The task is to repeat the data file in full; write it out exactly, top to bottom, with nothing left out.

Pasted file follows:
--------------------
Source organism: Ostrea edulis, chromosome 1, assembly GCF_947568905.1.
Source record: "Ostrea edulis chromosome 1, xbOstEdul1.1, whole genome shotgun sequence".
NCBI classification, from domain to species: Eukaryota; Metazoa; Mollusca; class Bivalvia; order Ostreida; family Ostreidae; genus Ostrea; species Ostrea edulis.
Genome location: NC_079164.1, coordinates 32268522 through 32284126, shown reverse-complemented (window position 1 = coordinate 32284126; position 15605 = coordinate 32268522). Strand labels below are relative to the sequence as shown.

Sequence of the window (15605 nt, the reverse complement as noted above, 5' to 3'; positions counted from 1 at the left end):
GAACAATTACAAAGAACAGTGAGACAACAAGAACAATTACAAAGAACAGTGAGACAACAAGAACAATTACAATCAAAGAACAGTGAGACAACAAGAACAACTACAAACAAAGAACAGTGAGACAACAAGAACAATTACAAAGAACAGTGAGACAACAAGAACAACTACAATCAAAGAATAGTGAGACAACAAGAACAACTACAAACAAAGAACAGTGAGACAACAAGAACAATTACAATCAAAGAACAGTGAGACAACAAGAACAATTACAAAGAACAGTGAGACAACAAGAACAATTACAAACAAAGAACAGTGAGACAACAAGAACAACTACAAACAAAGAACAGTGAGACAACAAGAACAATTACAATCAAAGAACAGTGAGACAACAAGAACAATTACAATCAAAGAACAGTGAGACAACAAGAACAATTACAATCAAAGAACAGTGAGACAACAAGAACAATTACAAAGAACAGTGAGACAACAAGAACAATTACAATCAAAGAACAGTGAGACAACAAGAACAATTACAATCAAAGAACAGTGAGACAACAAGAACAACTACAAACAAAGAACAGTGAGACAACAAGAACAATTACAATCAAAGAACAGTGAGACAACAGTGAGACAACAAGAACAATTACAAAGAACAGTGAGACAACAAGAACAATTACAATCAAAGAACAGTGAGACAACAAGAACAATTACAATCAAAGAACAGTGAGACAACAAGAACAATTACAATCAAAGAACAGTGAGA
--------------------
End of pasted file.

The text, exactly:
Source organism: Ostrea edulis, chromosome 1, assembly GCF_947568905.1.
Source record: "Ostrea edulis chromosome 1, xbOstEdul1.1, whole genome shotgun sequence".
NCBI classification, from domain to species: Eukaryota; Metazoa; Mollusca; class Bivalvia; order Ostreida; family Ostreidae; genus Ostrea; species Ostrea edulis.
Genome location: NC_079164.1, coordinates 32268522 through 32284126, shown reverse-complemented (window position 1 = coordinate 32284126; position 15605 = coordinate 32268522). Strand labels below are relative to the sequence as shown.

Sequence of the window (15605 nt, the reverse complement as noted above, 5' to 3'; positions counted from 1 at the left end):
GAACAATTACAAAGAACAGTGAGACAACAAGAACAATTACAAAGAACAGTGAGACAACAAGAACAATTACAATCAAAGAACAGTGAGACAACAAGAACAACTACAAACAAAGAACAGTGAGACAACAAGAACAATTACAAAGAACAGTGAGACAACAAGAACAACTACAATCAAAGAATAGTGAGACAACAAGAACAACTACAAACAAAGAACAGTGAGACAACAAGAACAATTACAATCAAAGAACAGTGAGACAACAAGAACAATTACAAAGAACAGTGAGACAACAAGAACAATTACAAACAAAGAACAGTGAGACAACAAGAACAACTACAAACAAAGAACAGTGAGACAACAAGAACAATTACAATCAAAGAACAGTGAGACAACAAGAACAATTACAATCAAAGAACAGTGAGACAACAAGAACAATTACAATCAAAGAACAGTGAGACAACAAGAACAATTACAAAGAACAGTGAGACAACAAGAACAATTACAATCAAAGAACAGTGAGACAACAAGAACAATTACAATCAAAGAACAGTGAGACAACAAGAACAACTACAAACAAAGAACAGTGAGACAACAAGAACAATTACAATCAAAGAACAGTGAGACAACAGTGAGACAACAAGAACAATTACAAAGAACAGTGAGACAACAAGAACAATTACAATCAAAGAACAGTGAGACAACAAGAACAATTACAATCAAAGAACAGTGAGACAACAAGAACAATTACAATCAAAGAACAGTGAGA